Here it is.
I have put this off because it is actually causing me anxiety inside. It is hurting my grey little heart.
I saw a lot of bands in 2012. Over 80, in fact. Over 80 bands. Including some of my very favorite bands. I’m looking at you Lucero (who I saw about 5 times) and Jackie Greene (who I think I also saw about 5 times). I saw legendary people (hello? Mother effin’ Al Green? Stevie Wonder? Roger Waters for eff’s sake!!). I saw bands I grew up with (Metallica? Literally grew up with… James Hetfield lived in my hometown, his bigass Bronco was a very familiar site). I saw new bands I’d not heard of before who were awesome (Joe Pug, of Monsters & Men – say what you want, they are really good live). I got to relive the good ole days with a set from Pennywise that turned me into my 19 year old self like you wouldn’t believe. I saw bands that people love that just aren’t my thing (sorry fun. & passion pit – and you know, Neal Young, I love you, man, I’ve seen you about nine hundred times, but you blew it at Outside Lands this year, just wasn’t your venue). I finally saw Explosions in the Sky and The Cowboy Junkies after coveting those shows for years and was happy to also catch The Black Keys and Alabama Shakes. There were more, of course, those are just the ones that spring to mind. Okay, Tom Morello’s killer set at Outside Lands deserves a good mention, too, and I can’t really go without mentioning the Chris Robinson Brotherhood because Mr. Chris Robinson makes me so happy inside (seriously, he just makes me want to hug everyone).
So how to pick a favorite set? How could I possibly pick the best out of 80 bands? It’d be easy to pick my favorite band and say they were the best, but that wouldn’t really be fair, would it? Just because I love love love love love a band doesn’t necessarily mean they put on the show that had me walking out going HOLY SMOKES THAT WAS THE BEST SHOW EVER!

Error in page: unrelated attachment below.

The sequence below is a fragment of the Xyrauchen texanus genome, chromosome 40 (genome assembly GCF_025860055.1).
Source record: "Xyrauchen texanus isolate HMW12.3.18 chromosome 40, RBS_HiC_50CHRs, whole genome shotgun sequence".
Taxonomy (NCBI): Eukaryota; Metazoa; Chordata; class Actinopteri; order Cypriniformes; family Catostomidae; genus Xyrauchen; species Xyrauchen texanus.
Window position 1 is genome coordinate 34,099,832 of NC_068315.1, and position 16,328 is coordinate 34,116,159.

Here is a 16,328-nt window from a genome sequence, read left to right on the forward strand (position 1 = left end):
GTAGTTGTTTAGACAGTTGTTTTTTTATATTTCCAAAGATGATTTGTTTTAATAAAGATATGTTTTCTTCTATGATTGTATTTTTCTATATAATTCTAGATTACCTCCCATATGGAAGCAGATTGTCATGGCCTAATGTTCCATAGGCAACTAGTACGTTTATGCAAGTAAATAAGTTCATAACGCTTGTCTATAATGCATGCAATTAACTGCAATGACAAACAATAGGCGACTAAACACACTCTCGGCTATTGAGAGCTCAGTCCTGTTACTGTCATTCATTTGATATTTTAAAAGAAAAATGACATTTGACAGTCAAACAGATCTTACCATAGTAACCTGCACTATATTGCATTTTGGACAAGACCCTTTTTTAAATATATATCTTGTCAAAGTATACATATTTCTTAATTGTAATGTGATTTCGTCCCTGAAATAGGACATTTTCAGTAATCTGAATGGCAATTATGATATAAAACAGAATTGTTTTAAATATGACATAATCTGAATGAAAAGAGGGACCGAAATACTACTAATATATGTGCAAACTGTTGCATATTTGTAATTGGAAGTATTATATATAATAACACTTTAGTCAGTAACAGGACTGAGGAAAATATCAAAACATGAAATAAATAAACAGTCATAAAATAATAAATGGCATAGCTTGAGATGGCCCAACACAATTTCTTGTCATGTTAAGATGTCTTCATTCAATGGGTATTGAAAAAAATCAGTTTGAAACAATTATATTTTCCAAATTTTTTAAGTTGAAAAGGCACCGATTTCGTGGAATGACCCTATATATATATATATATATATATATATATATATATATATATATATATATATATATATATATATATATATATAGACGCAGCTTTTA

A lot of those bands did have me saying that because I love live music more than just about anything in the entire world. Something comes over me when I’m at a show. Maybe it’s because when you’re there, you’re really there. You’re in the moment. You aren’t anywhere else. I’m not thinking about work or some boy. I’m just thinking about being there, enjoying the show and where I’m going to get my next tasty vodka drink.
And so – the two winners, in my opinion…
Jane’s Addiction at the Warfield in San Francisco October 18.
Okay. Now this isn’t going to surprise anyone and those of you who have known me for any length of time are going to cry foul, particularly given what I said a couple paragraphs ago. YES, it’s true, I’ve loved Jane’s Addiction for more than half my life. In fact, I’ve loved Jane’s Addiction since 1990, which, let’s face it, is probably almost as long as some people reading this have been alive. I’m not choosing them because they are one of my favorite bands, however (or because of the pavlovian reaction I have that makes me want to lick Dave Navarro). I’m choosing them because the show was impeccable.
The sound was incredible and the show was awe inspiring, nevermind Jane’s Addiction hasn’t played a run of small venues like that in I don’t know how long. I have seen them a bunch of times, dating back to the good ole ’90s. In fact, I saw them earlier in 2012 at a festival and left the show disappointed – to the point that I was unsure if I would go see them again. That is until I found out they were playing the tiny lil’ Warfield.